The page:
These tax cuts may have boosted the economy, however, they may have stemmed from other causes.

The American economy grew at a rate of 1.7%, 2.9%, 3.8% and 3.5% in the years 2002, 2003, 2004 and 2005, respectively.

In 2001, the Federal Reserve lowered the benchmark fed funds rate from 6% to 1.75%.

Apart from boosting the economy, these tax cuts increased the U.S. debt by $1.35 trillion over a 10-year period[15] and benefited high-income individuals.

Barack Obama[edit]

Barack Obama arranged for several tax cuts to defeat the Great Recession.

The $787 billion American Recovery and Reinvestment Act of 2009 promised $288 billion in tax cuts and incentives.[16] Its taxation aspects included a payroll tax cut of 2%, health care tax credits, a reduction in income taxes for individuals of $400 and improvements to child tax credits and earned income tax credits.

To prevent the fiscal cliff in 2013, Obama extended the Bush tax cuts on incomes below $400,000 for individuals and $450,000 for married couples. Incomes exceeding the threshold were taxed at the rate of 39.6% (the Clinton-era tax rate), following the American Taxpayer Relief Act of 2012.[17]

Donald Trump[edit]

On December 22, 2017, President Trump signed the Tax Cuts and Jobs Act, which reduced the corporate tax rate from 35% to 20%.[18]

Other changes included income tax rate cuts, doubling of the standard deduction, capping the state and local tax deduction and eliminating personal exemptions.[19]

GDP growth rate increased by 0.7% in 2018, however, in 2019 it fell below 2017. In 2020, GDP took a sharp downturn, likely due to the COVID-19 pandemic.


Governments may cite several reasons for cutting taxes.


To begin with, money belongs to the person who possesses it, particularly if they earned it. Reducing the amount of money that is taken by the government can be seen as increasing fairness. However, if tax cuts are financed by cutting government spending, it can be argued that this disproportionately disadvantages low-income earners, as cuts in spending will affect services used mostly by low-income earners, who pay proportionately less tax.


Tax cuts can serve to increase efficiency in the market. Cutting taxes can lead to more efficient allocation of resources than would have been the case with higher taxes. Generally, private entities are more efficient with their spending than governments. Tax cuts allow private entities to use their money in a more efficient manner.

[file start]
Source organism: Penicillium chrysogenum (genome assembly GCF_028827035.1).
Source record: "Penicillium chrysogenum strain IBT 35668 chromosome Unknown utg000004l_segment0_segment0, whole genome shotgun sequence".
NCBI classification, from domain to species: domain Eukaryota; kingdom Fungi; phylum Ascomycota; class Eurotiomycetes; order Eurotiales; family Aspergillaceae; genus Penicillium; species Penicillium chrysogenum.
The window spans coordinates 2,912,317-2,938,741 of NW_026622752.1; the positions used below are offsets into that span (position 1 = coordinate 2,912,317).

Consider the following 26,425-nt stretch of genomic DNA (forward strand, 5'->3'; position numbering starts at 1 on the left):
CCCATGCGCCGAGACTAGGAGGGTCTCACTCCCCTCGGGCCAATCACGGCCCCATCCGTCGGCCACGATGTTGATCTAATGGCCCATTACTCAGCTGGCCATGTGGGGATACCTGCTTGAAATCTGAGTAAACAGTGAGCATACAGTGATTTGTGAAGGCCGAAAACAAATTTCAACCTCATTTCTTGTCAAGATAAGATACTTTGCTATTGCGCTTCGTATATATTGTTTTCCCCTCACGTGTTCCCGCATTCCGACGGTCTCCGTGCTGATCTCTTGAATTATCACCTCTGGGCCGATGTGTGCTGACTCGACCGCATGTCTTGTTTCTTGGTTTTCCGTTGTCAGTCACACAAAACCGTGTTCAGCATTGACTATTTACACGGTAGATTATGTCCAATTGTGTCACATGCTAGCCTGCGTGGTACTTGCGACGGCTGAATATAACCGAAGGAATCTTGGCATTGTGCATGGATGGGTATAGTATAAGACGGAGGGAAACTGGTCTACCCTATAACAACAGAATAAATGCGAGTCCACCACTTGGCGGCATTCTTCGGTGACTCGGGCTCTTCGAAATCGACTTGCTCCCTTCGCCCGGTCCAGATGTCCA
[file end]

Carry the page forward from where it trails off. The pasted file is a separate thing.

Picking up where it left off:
High taxes generally discourage work and investment. When taxes reduce the return from working, it is not surprising that workers are less interested in working.[citation needed] Taxes on income create a wedge between what the employee keeps and what the employer pays. Higher taxes encourage employers to create fewer jobs than they would with lower taxes.


In the US, the overall tax burden in 2020 was equal to 16% of the total gross domestic product.[20]

See also[edit]


  1. ^ Amadeo, Kimberly. "Tax Cuts, Types, and How They Work". The Balance. The Balance. Retrieved 25 April 2022.
  2. ^ Michael A. Meeropol (1 May 2001). "What recent history teaches about recessions and economic policy". Economic Policy Institute. Retrieved 23 August 2021.
  3. ^ "Tax cuts, types and how they work". The balance. Kimberly Amadeo. Retrieved 27 April 2021.
  4. ^ Pettinger, Tejvan. "The effect of tax cuts". Economics Help. Economics Help. Retrieved 25 April 2022.
  5. ^ G. Gale, William; A. Samwick, Andrew (September 2014). "Effects of Income Tax Changes on Economic Growth" (PDF). Economic Studies at Brookings: 16. Retrieved 26 April 2022.
  6. ^ Amadeo, Kimberly. "Tax Cuts, Types, and How They Work". the balance. Retrieved 30 April 2021.
  7. ^ David Cay Johnston. "Tax cuts can do more harm than good". Aljazeera America. Retrieved 30 April 2021.
  8. ^ "John F. Kennedy on the Economy and Taxes | JFK Library".
  9. ^ "Happy Birthday to the Kennedy Tax Cuts". 26 February 2013.
  10. ^[bare URL PDF]
  11. ^ "Real Gross Domestic Product". January 1930.
  12. ^ "Corporate Top Tax Rate and Bracket". 25 March 2020.
  13. ^[bare URL PDF]
  14. ^[bare URL PDF]
  15. ^[bare URL PDF]
  16. ^[bare URL PDF]
  17. ^ "What did the American Taxpayer Relief Act of 2012 do?".
  18. ^ "What is the Tax Cuts and Jobs Act?".
  19. ^ Glied, Sherry (June 2018). "Implications of the 2017 Tax Cuts and Jobs Act for Public Health". American Journal of Public Health. 108 (6): 734–736. doi:10.2105/AJPH.2018.304388. PMC 5944881. PMID 29565668.
  20. ^ "Government Revenue | U.S. Treasury Data Lab".